Mok Kah Hong v Zheng Zhuan Yao

CourtCourt of Three Judges (Singapore)
JudgeSundaresh Menon CJ
Judgment Date04 February 2016
Neutral Citation[2016] SGCA 8
Citation[2016] SGCA 8
SubjectPrinciples,Contempt of Court,Court's powers,Sentencing,Criminal and non-criminal contempt distinguished,Civil contempt
Publication Date10 March 2016
Plaintiff CounselBernice Loo Ming Nee and Sarah-Anne Khoo Seok Leng (Allen & Gledhill LLP)
Defendant CounselRagbir Singh s/o Ram Singh Bajwa (Bajwa & Co)
Docket NumberCivil Appeal No 177 of 2013 (Summons No 240 of 2015) Sundaresh Menon CJ, Andrew Phang Boon Leong JA and Steven Chong J
Date04 February 2016
Steven Chong J (delivering the judgment of the court): Introduction

The family justice regime in Singapore rests on the power of the court to achieve a just and equitable division of matrimonial assets upon the breakdown of a marriage. This objective, however, cannot be equitably achieved if parties are allowed to conceal assets and act in wilful disobedience of judgments or orders of the court. The former is generally addressed by way of drawing adverse inferences in the exercise of the court’s power to divide matrimonial assets. The latter falls to be dealt with by the law of contempt, where contemnors may be committed to prison or fined for failing to comply with judgments or orders of the court. Regrettably, this was an unfortunate case involving both elements, where the husband had concealed assets and had embarked on a course of conduct in wilful defiance of several judgments and orders made by the court.

At the hearing of the substantive appeal, we agreed with the High Court Judge (“the Judge”) that an adverse inference ought to be drawn against the husband for the wholly unsatisfactory manner in which he had disclosed his assets in the course of the matrimonial proceedings. We applied an uplift of 40% to the known value of the husband’s assets and awarded the wife a share of 35% of the gross value of the husband’s assets (ie, after the application of the uplift). We also affirmed in full the Judge’s orders as regards the lump sum maintenance that the husband had been ordered to pay the wife. The husband failed to comply with our orders and the wife applied for the husband to be committed to prison for his contempt of court. After a series of applications which culminated in the committal proceedings, we held the husband in contempt and sentenced him to eight months’ imprisonment, suspended for a period of four weeks to enable the husband to effect compliance with the order. Even then, the husband failed to comply and he has since commenced his term of imprisonment on 9 October 2015. We now set out the reasons for our decision at each stage of the committal proceedings, from the wife’s application for the insertion of a penal notice against the husband up to the sentencing of the husband after holding him in contempt of court.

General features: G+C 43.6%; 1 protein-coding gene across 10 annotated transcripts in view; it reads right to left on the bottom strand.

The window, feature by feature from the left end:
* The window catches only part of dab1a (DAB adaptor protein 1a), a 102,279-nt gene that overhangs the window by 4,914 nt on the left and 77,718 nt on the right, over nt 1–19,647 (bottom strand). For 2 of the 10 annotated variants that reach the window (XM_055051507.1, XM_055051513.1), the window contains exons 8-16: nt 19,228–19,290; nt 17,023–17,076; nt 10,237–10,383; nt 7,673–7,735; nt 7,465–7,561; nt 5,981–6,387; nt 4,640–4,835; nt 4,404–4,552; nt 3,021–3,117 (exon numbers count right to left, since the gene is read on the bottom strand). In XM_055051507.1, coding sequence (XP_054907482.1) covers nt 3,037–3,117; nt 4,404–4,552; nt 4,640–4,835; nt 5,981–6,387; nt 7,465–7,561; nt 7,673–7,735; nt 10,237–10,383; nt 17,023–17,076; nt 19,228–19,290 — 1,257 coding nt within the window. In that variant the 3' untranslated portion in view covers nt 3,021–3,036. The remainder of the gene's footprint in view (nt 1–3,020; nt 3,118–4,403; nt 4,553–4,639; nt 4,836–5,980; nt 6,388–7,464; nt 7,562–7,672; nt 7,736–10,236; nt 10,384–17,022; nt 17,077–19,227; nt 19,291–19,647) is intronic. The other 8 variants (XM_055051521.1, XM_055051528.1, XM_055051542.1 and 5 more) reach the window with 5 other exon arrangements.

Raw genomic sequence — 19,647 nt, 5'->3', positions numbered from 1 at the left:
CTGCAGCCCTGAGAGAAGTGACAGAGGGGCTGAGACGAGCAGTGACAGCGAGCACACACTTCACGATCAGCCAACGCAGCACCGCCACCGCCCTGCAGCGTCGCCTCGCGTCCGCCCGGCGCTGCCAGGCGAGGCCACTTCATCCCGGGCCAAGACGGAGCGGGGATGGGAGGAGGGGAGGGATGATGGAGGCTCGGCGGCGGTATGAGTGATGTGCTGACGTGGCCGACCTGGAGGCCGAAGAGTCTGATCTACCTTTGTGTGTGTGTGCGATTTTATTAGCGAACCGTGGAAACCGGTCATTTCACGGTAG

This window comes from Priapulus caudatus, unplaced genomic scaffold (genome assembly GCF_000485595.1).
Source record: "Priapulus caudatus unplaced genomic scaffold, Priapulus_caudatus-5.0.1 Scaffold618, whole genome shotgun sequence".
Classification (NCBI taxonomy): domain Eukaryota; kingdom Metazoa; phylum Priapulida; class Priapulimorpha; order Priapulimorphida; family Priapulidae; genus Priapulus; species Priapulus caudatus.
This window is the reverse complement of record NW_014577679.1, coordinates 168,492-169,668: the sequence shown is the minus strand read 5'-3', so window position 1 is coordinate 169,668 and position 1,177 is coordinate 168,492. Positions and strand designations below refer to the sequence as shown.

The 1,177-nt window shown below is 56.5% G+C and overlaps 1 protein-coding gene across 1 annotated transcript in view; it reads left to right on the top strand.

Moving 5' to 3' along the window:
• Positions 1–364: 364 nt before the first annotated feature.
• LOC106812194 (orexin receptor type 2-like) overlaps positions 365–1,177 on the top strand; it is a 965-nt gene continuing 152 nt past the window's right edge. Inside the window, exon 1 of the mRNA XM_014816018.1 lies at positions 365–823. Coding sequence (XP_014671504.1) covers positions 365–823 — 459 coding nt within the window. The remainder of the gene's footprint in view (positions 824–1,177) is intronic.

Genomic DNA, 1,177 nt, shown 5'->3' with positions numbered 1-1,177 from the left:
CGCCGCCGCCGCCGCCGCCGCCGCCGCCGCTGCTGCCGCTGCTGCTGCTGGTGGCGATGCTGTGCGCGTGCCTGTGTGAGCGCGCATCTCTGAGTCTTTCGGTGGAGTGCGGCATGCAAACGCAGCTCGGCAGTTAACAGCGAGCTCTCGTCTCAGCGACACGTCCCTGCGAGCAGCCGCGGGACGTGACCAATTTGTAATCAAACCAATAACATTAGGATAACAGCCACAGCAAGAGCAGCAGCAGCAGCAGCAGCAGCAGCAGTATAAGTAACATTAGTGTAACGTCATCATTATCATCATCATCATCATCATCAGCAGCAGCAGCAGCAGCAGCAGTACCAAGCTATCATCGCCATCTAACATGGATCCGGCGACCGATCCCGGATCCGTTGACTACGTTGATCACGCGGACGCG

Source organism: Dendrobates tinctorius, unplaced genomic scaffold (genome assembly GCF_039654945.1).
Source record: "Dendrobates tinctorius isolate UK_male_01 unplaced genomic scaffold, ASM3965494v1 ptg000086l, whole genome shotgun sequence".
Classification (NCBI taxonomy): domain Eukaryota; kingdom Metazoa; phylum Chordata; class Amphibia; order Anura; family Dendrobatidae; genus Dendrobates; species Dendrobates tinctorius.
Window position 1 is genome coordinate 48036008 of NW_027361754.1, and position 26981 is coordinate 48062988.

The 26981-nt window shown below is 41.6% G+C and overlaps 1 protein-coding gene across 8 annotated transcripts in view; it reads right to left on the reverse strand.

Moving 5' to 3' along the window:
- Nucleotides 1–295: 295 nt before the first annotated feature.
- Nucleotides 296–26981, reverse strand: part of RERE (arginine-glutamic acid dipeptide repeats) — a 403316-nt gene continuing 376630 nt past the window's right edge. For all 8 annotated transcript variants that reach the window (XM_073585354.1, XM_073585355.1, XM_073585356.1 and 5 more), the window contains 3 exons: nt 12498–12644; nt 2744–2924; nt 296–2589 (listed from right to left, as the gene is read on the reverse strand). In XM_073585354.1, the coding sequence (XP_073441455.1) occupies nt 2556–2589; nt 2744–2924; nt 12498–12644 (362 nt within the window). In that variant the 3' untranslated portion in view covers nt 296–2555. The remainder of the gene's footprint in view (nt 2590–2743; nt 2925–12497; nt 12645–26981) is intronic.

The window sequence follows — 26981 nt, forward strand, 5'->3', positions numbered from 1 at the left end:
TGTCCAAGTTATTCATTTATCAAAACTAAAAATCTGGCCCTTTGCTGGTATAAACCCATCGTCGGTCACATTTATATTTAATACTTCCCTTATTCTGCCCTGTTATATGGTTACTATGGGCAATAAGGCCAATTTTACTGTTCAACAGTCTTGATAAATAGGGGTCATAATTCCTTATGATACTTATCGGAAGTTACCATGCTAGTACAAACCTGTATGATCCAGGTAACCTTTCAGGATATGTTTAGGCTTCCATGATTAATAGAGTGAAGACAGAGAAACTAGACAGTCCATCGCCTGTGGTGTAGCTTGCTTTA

The facts The marriage

The parties were married on 25 July 1983. They have a son, Mr Tay Daxian, who is now 24 years old. Throughout the marriage, the husband was the sole breadwinner, while the wife was the homemaker. She was primarily responsible for raising the son and she managed the household with the aid of domestic helpers.

The husband has had a mistress, Madam Pok Poh Choo (“Mdm Pok”), since 1989. He has two children by Mdm Pok and he successfully kept this secret from the wife and the son for many years.

The husband first wrote to the wife on 22 August 2008 through his solicitors, proposing a divorce on account of the irretrievable breakdown of their relationship. This was followed by another letter dated 30 December 2009, also through his solicitors, stating that he intended to commence divorce proceedings.

The divesting of assets

The husband eventually commenced divorce proceedings on 26 February 2010. At that point in time, in anticipation of the inevitable divorce, the husband engaged in a course of conduct to divest himself of his assets. These findings are detailed in the judgment of the High Court dealing with the ancillary matters of the divorce (see Zheng Zhuan Yao v Mok Kah Hong [2014] SGHC 84 (“the Judgment”)). For present purposes, we will provide a brief summary of the facts that are relevant to the contempt proceedings before us.

The husband owned, inter alia, a property at Stevens Court (“the Stevens Court property”), a freehold development located along Stevens Road. It appears from the evidence that the parties had lived at the Stevens Court property with their son from around 1994 onwards. Therefore, although the husband had maintained throughout the course of the matrimonial proceedings that the Stevens Court property was a gift from his father, it could not be seriously disputed that it was in fact a matrimonial asset pursuant to s 112(10) of the Women’s Charter (Cap 353, 2009 Rev Ed). On 19 January 2010, the husband mortgaged the Stevens Court property to the Oversea-Chinese Banking Corporation Limited (“OCBC Bank”) without informing the wife. This was about one month prior to the husband’s filing for a divorce. Prior to this, the Stevens Court property appeared to be unencumbered.